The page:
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Randy Moore named first African American leader of U.S. Forest Service

He faces an immediate challenge — a severe wildfire season in the West, where an epic drought, complicated by climate change, has strained firefighting resources.

Randy Moore has been named chief of the U.S. Forest Service, the first African American to lead the agency in its 116-year history.
Randy Moore has been named chief of the U.S. Forest Service, the first African American to lead the agency in its 116-year history.
Jacquelyn Martin / AP

WASHINGTON — Veteran forester Randy Moore has been named chief of the U.S. Forest Service, the first African American to lead the agency in its 116-year history.

Moore, 66, replaces Vicki Christiansen, who has led the agency since 2018.

The Forest Service, a division of the Agriculture Department, oversees 193 million acres of public lands in 154 national forests and 20 national grasslands.

Moore has been a regional forester for the California-based Pacific Southwest Region since 2007, with responsibility for 18 national forests in California and Hawaii.

He will take over from Christiansen as head of the 30,000-employee agency when she retires July 26.

They’ll be working together on what’s already shaping up as a severe wildfire season in the West, where an epic drought, complicated by climate change, has made putting out fires more challenging and strained firefighting resources throughout the region.

In the Pacific Northwest, where an extended heat wave has triggered record-breaking temperatures in Oregon and Washington state, fire crews have been positioned in high-risk areas, and cities and counties have imposed burn bans.

Agriculture Secretary Tom Vilsack, who appointed Moore, called him “a catalyst for change and creativity” in carrying out the Forest Service’s mission to sustain the nation’s forests.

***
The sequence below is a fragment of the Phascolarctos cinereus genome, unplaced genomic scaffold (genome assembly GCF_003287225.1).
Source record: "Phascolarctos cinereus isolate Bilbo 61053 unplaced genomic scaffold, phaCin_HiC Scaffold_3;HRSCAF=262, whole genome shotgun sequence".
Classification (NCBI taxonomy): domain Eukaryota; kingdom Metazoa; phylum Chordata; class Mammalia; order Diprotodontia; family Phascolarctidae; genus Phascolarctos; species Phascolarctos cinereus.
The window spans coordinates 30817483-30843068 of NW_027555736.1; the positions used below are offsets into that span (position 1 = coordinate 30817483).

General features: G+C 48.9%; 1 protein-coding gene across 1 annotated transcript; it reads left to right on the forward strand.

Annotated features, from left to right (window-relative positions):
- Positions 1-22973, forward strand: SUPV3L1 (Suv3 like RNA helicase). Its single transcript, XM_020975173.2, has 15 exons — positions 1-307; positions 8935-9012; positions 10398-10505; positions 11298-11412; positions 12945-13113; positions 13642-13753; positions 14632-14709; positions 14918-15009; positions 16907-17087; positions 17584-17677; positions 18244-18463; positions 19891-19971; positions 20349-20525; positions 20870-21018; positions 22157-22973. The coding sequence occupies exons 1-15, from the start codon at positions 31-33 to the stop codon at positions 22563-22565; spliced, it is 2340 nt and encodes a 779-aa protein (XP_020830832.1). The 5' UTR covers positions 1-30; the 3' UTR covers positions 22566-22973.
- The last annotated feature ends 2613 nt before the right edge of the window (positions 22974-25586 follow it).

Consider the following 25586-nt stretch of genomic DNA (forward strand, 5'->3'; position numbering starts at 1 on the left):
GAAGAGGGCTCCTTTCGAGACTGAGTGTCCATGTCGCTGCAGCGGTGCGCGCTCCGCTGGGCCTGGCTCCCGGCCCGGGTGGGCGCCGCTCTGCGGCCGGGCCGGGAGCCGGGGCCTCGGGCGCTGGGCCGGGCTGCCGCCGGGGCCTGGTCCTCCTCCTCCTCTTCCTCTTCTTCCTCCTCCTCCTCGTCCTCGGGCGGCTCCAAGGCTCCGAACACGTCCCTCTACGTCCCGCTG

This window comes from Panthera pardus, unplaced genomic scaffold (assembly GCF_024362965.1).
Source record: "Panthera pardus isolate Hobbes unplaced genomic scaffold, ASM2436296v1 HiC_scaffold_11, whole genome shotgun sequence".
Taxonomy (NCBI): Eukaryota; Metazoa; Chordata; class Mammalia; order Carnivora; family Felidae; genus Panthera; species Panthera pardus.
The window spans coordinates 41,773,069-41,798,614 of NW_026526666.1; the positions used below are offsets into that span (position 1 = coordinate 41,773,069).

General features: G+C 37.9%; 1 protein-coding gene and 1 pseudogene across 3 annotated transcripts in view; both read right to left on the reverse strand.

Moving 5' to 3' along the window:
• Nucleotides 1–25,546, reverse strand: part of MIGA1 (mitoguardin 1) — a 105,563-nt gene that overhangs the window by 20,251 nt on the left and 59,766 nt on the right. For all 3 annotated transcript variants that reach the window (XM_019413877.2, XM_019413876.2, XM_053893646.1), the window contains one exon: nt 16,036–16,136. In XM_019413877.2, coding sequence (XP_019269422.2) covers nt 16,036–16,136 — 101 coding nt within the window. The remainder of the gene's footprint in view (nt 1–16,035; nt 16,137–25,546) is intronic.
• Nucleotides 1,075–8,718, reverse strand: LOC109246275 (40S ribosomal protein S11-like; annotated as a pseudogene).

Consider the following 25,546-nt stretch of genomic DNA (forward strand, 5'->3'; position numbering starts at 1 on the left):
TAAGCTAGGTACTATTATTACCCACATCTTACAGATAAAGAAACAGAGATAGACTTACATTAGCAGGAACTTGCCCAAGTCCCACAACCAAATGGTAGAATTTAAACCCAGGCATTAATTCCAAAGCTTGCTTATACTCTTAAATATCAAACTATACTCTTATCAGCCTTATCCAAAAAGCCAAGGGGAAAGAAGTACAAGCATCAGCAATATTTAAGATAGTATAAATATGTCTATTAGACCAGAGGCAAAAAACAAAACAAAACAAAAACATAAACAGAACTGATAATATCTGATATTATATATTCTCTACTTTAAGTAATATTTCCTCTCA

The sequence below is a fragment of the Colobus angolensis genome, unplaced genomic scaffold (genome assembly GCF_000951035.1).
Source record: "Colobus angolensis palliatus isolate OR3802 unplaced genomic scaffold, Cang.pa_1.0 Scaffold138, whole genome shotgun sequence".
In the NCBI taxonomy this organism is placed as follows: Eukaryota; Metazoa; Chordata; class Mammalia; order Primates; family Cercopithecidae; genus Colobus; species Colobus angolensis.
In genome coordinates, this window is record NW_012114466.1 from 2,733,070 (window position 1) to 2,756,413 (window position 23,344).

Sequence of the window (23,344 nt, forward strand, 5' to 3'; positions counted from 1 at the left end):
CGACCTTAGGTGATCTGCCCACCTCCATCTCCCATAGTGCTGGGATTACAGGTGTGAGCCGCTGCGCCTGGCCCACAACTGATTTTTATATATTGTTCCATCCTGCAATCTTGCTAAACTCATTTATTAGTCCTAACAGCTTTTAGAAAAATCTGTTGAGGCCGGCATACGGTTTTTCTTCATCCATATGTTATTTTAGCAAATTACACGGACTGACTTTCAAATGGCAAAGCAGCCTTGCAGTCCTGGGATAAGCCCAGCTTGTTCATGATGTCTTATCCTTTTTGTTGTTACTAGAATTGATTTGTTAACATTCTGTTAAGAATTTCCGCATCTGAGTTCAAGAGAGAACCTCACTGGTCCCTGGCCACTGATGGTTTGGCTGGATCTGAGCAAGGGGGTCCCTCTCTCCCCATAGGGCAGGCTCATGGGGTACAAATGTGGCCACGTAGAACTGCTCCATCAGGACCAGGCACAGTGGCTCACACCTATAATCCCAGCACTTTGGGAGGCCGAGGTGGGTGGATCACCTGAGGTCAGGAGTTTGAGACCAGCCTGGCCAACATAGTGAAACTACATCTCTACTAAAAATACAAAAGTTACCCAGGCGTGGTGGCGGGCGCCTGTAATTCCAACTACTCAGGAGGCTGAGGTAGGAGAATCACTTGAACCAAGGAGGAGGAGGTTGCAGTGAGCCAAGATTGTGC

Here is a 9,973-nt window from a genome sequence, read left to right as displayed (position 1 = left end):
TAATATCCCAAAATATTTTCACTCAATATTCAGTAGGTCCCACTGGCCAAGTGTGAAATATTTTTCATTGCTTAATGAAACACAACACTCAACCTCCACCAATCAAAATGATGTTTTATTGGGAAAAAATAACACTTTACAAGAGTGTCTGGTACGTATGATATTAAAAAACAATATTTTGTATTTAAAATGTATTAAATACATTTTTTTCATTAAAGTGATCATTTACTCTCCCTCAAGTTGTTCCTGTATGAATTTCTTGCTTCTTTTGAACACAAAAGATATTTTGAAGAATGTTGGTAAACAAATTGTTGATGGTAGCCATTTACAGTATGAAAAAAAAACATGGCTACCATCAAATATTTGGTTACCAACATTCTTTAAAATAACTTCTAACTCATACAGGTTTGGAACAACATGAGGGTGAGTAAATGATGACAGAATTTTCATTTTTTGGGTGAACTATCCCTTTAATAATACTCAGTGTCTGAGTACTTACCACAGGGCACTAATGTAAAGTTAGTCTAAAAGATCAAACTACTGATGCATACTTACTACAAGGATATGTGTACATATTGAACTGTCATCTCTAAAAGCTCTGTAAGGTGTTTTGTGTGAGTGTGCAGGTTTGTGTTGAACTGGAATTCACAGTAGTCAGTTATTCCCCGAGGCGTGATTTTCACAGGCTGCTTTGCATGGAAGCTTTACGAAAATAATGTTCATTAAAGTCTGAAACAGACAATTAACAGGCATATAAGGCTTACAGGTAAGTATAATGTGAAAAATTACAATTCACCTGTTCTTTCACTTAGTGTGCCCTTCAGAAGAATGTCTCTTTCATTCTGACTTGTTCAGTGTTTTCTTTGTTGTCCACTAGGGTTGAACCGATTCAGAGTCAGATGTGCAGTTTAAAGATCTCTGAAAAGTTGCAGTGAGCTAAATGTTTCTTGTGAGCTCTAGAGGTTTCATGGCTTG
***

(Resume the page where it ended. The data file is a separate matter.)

As a regional forester, Moore has been on the forefront of dealing with the effects of climate change, notably leading the region’s response to the dramatic increase in catastrophic wildfires in California over the past decade, Vilsack said.

Before heading the Pacific Southwest region, Moore was regional forester in the Milwaukee-based Eastern Region, where he oversaw forests in 20 states, including Illinois.

He sttarted his federal career in 1978 at the USDA’s Natural Resources Conservation Service in North Dakota and has worked at national forests in Colorado, North Carolina and Missouri, a national grassland in Kansas and as an administrator in Washington.

Moore’s appointment comes as Congress and the Biden administration push to increase firefighter pay and convert at least 1,000 seasonal wildland firefighters to year-round workers as fires have grown more severe. President Joe Biden has called for an increase in pay for federal firefighters, who start out making as little as $13 an hour.

“That’s a ridiculously low salary to pay federal firefighters,” Biden said. “That’s going to end in my administration.″